Skip to main content
U.S. flag

An official website of the United States government

Official websites use .gov
A .gov website belongs to an official government organization in the United States.

Secure .gov websites use HTTPS
A lock ( ) or https:// means you’ve safely connected to the .gov website. Share sensitive information only on official, secure websites.

Modeling and Experimental Study of Steric Inversion in Field-Flow Fractionation (FFF)

Published

Author(s)

Frederick R. Phelan Jr., Barry J. Bauer

Abstract

Modeling of the separation of spherical particles in field-flow fractionation under conditions spanning the normal to steric transition is studied and is compared to experimental results. The separation process is simulated using a Brownian dynamics method in which the particle motions are governed by a Langevin equation which takes into account the drag force due to fluid flow and the Brownian force. The steric effect is accounted for by a boundary condition governing the point of closest approach. Elution fractograms through the device as a function of particle size, and throughput and cross flow flowrates are shown and compared with experimental data and theory. Both simulation results and experimental data for mean elution time are in good agreement with the steric inversion theory of Giddings and indicate that the steric transition occurs when the particle diameter is approximately 600 nm (for the given experimental conditions).The steric transition observed in FFF for spheres shows that interactions with the boundary are important, and the particle shape is bound to sharply influence the nature of this interaction. This finding has important implications in regard to the separation of more complex structures such as nanotubes in FFF.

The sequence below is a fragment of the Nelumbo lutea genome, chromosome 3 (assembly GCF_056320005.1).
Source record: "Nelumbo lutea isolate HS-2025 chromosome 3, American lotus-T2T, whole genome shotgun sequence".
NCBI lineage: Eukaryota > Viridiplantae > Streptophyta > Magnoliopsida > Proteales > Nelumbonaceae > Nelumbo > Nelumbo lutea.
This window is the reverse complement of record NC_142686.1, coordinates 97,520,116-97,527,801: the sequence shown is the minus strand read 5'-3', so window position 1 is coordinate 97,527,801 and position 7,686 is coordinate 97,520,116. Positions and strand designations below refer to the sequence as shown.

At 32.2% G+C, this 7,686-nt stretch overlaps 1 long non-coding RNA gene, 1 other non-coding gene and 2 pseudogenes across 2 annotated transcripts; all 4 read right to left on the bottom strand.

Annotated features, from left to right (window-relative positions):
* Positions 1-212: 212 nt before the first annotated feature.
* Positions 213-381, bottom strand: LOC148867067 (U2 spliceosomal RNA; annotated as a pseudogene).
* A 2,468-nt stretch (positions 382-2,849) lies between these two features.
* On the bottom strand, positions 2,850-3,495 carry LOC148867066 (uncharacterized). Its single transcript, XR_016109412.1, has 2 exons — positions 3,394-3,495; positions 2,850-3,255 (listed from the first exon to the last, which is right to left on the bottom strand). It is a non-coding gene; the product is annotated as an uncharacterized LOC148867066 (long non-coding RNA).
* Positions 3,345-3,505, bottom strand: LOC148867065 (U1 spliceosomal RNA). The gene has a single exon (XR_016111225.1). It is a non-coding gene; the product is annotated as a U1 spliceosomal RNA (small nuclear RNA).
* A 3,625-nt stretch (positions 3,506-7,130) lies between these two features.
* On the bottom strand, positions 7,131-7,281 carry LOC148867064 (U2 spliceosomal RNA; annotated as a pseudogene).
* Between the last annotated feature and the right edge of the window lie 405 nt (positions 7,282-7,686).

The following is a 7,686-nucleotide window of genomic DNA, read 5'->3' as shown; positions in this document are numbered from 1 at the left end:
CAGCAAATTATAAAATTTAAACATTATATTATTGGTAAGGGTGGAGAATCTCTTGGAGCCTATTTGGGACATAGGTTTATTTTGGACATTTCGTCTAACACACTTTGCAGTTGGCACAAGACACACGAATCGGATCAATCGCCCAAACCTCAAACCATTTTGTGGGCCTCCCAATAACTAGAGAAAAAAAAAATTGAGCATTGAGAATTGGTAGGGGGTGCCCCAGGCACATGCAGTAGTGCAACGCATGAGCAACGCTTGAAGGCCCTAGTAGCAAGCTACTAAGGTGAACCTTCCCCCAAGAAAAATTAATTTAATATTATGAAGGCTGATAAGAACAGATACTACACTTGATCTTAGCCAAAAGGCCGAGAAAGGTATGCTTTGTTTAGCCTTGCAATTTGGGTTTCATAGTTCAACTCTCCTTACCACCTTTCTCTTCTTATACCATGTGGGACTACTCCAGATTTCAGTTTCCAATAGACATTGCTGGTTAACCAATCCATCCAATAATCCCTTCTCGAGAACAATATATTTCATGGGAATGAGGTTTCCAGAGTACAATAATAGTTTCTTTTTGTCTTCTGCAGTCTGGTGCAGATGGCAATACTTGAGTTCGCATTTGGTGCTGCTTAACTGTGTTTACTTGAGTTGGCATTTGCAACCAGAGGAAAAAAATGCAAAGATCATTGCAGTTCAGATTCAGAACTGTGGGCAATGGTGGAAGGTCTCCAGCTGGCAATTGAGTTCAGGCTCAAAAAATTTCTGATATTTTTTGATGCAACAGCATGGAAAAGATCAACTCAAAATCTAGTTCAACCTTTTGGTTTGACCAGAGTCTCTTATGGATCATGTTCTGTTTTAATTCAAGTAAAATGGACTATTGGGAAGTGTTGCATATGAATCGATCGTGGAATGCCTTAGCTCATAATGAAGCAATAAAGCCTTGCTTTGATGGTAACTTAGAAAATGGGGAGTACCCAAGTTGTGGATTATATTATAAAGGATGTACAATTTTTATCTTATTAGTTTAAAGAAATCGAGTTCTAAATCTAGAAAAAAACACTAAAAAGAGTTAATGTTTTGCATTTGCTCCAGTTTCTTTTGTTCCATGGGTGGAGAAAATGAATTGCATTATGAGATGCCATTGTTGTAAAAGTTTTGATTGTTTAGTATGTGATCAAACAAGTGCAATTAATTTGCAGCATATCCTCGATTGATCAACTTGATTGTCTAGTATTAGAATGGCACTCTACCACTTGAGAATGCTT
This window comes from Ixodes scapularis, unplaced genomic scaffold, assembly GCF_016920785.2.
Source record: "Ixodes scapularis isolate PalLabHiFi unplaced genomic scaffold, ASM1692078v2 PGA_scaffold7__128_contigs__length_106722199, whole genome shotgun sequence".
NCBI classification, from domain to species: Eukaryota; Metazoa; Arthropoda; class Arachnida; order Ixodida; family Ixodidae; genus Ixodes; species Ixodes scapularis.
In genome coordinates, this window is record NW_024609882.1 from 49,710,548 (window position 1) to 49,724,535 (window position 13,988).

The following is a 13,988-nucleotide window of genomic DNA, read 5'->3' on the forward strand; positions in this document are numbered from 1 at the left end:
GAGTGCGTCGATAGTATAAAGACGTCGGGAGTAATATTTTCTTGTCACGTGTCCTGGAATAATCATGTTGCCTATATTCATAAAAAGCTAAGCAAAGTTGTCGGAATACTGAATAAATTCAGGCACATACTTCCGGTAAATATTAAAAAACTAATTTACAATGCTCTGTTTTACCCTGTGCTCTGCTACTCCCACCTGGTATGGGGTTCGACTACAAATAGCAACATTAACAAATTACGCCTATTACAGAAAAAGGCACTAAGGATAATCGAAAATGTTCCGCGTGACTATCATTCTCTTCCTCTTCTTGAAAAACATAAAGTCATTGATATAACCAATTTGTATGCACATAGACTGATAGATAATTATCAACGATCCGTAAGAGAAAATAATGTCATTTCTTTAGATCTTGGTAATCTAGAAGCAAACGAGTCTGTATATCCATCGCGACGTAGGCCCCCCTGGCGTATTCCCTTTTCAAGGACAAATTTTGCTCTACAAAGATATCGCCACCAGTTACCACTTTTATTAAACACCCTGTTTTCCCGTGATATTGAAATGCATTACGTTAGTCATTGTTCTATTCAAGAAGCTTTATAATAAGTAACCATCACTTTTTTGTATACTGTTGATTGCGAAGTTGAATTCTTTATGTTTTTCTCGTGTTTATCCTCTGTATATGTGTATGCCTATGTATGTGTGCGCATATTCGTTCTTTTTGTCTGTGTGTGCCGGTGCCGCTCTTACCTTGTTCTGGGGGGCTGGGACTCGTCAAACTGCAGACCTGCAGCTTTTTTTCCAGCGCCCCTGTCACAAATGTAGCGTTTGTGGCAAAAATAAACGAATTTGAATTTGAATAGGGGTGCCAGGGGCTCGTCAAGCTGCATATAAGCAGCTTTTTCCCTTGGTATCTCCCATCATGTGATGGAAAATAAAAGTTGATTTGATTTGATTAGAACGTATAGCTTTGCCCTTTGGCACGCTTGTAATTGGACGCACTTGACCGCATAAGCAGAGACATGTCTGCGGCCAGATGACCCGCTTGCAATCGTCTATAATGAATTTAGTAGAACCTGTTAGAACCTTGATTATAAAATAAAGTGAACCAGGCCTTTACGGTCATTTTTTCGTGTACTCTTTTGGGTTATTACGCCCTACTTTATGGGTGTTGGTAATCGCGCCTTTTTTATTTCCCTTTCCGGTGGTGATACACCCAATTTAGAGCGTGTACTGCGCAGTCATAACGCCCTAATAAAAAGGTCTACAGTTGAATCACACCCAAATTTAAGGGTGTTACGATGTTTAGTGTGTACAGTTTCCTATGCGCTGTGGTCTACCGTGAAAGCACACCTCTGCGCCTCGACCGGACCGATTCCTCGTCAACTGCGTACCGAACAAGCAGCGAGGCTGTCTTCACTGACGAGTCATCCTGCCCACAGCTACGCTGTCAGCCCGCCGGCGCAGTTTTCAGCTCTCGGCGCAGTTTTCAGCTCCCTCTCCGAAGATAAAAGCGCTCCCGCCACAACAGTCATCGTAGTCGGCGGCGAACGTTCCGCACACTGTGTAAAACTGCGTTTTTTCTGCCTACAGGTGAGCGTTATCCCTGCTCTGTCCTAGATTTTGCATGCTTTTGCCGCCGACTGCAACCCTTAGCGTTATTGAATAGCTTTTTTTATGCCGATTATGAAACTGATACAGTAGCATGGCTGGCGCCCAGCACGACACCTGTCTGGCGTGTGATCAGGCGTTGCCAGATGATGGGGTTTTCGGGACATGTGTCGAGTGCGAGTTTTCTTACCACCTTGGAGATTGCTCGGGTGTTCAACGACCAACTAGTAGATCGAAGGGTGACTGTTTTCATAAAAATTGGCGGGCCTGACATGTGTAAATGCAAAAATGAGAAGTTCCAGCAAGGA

Citation
Analytical Chemistry

Keywords

Brownian dynamics, field-flow fractionation, Langevin equation, modeling, separations, steric inversion

Citation

Phelan Jr., F. and Bauer, B. (2017), Modeling and Experimental Study of Steric Inversion in Field-Flow Fractionation (FFF), Analytical Chemistry (Accessed April 17, 2024)
Created February 19, 2017